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Vandal defaces 3 downtown murals
Damage at $10,000; Crime Stoppers post reward
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“Robin You Sure Have A Pretty Smile,” was scrawled in 12- to 15-inch block letters across the “Cruising” mural in the 100 block of North Main Street sometime Tuesday night or early Wednesday morning. The art work is on the north side of the Accent Carpet business. - photo by GLENN KAHL
Three of downtown Manteca’s 10 original murals were defaced with 15-inch block letters from a white spray paint can Tuesday night causing an estimated $10,000 in damage.

“This is the worst we have experienced – it was just horrible,” Mural Society coordinator Tom Wilson said.  “Everybody in the Mural Society (more than 200 members) is just sick about what happened.”

Gayl Wilson was working with the freshly dried paint Wednesday afternoon trying to remove some of it with turpentine and with denatured alcohol and acetone.  It has to be done so carefully as those removing it do not want to get deeper into the actual art work. Much of the markings to the Cruising mural had been removed to a large degree by dusk on Wednesday.

Volunteers  attempting to remove as much of the paint as possible included Terri Pasquinni, Michelle Zachlod and Janna Kattenhorn.

Manteca Police spokesman Rex Osborn said the Crime Stoppers organization is offering up to a $1,000 reward for information leading to the arrest of the person or persons responsible for damaging  the art work.  Anyone may remain anonymous by calling 823-4636.

Some 50 to 60 feet of block letters were found on the “Cruising” mural Wednesday morning that is located on the north side of the Accent Carpets building in the 100 block of North Main Street.  The tagging read, “Robin You Sure Have A Pretty Smile.”

The letters went through the faces of the high school students who were pictured in their cars of long ago cruising Yosemite Avenue.   Those faces were painted by Ella Yates from Colorado.  She will have to be brought back to Manteca to repair the damage as well as primary artist Dave Gordon who is expected to be here next week to work on the murals.

Wilson said the big question is finding the real “Robin” figure in the tagging, hoping she could point to the tagger.  It could conceivably bring her the $1,000 Crime Stoppers’ reward offer creating a surprise twist to the felonious incident.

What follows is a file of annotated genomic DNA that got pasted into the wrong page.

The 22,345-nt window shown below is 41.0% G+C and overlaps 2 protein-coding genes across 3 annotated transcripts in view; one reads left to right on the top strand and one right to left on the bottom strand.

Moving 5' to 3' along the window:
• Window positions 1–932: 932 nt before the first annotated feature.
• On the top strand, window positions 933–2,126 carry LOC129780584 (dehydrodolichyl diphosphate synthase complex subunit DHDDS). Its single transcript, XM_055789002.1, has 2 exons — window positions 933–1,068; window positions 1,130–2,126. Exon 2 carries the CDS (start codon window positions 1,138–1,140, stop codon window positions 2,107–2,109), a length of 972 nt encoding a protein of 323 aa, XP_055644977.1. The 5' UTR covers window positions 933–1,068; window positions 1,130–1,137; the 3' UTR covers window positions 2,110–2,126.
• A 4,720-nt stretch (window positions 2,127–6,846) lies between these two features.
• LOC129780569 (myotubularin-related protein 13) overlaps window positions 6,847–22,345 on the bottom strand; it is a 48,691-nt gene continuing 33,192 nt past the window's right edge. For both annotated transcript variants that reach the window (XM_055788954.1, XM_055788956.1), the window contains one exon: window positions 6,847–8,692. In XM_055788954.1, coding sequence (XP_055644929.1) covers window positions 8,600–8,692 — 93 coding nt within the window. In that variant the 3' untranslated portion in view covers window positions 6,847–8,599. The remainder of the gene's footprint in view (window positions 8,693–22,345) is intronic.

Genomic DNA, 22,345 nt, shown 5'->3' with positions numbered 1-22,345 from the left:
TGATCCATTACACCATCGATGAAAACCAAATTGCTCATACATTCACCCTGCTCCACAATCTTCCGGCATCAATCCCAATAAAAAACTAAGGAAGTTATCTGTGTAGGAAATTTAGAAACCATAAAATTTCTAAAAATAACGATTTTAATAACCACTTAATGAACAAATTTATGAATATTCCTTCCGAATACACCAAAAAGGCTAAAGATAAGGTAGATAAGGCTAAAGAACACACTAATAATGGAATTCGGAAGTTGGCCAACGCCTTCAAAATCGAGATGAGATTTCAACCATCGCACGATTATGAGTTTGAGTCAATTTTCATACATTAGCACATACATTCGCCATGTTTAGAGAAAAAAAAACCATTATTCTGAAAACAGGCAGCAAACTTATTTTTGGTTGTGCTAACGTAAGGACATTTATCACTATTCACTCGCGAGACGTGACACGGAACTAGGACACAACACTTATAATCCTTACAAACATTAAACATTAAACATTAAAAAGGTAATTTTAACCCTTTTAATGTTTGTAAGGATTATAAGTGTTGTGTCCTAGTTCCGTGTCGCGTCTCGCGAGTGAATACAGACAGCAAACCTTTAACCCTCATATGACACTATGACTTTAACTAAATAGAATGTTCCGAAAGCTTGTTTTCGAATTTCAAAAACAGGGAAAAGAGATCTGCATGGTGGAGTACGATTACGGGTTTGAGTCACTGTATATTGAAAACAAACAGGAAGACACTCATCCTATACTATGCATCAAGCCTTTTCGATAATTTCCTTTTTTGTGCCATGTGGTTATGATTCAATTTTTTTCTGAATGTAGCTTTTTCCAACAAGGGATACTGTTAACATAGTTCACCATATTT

The second mural to be tagged was the “Pumpkin Harvest” mural located along the side of a building on the west side of the 100 block of North Main Street.  Those letters read, “Now You Know How I Fell.”

The third mural to be damaged Tuesday night was on the west wall of the PG&E building in the 200 block of East Yosemite Avenue.  It will probably be the most expensive to repair, Wilson said, because of how it was created.  Interestingly enough the tagger didn’t know how to spell Manteca – his version was Manta – although he had no problem spelling the obscene word accompanying it.

The murals have been in Manteca for six years starting with the “Crossroads Mural” at the intersection of Yosemite and Main streets that followed intense fund raising efforts to add a definite ambiance to the downtown’s empty and spacious walls.  

“I think everyone in Manteca takes ownership of the murals, and they do belong to the 60,000-plus residents here,” Wilson said.

There has been very little tagging done to the murals during the last six years.  The Rotary International mural across from the post office on Maple Avenue was attacked three weeks in a row by a Lathrop man who objected to polio vaccine shown being given to children on the art work.

The Free-for-All mural depicting children’s farm life in a rural barn in the 100 block of South Maple Avenue had some small damage done to a horse in the painting that was created by a work party of community members.   But other than that the murals have drawn a definite respect from Mantecans who have continually voiced their approval and enjoyment.

The Manteca Historical Society has conducted weekly tours of the murals for visitors and have published a small brochure highlighting the artworks for locals and out-of-towners alike.

Wilson said the Mural Society is going to live up to its promise to cover the maintenance needs of the murals especially from any destructive acts.  Anyone wishing to help with donations toward the restoration of the murals is urged to call Tom Wilson at 988-1971.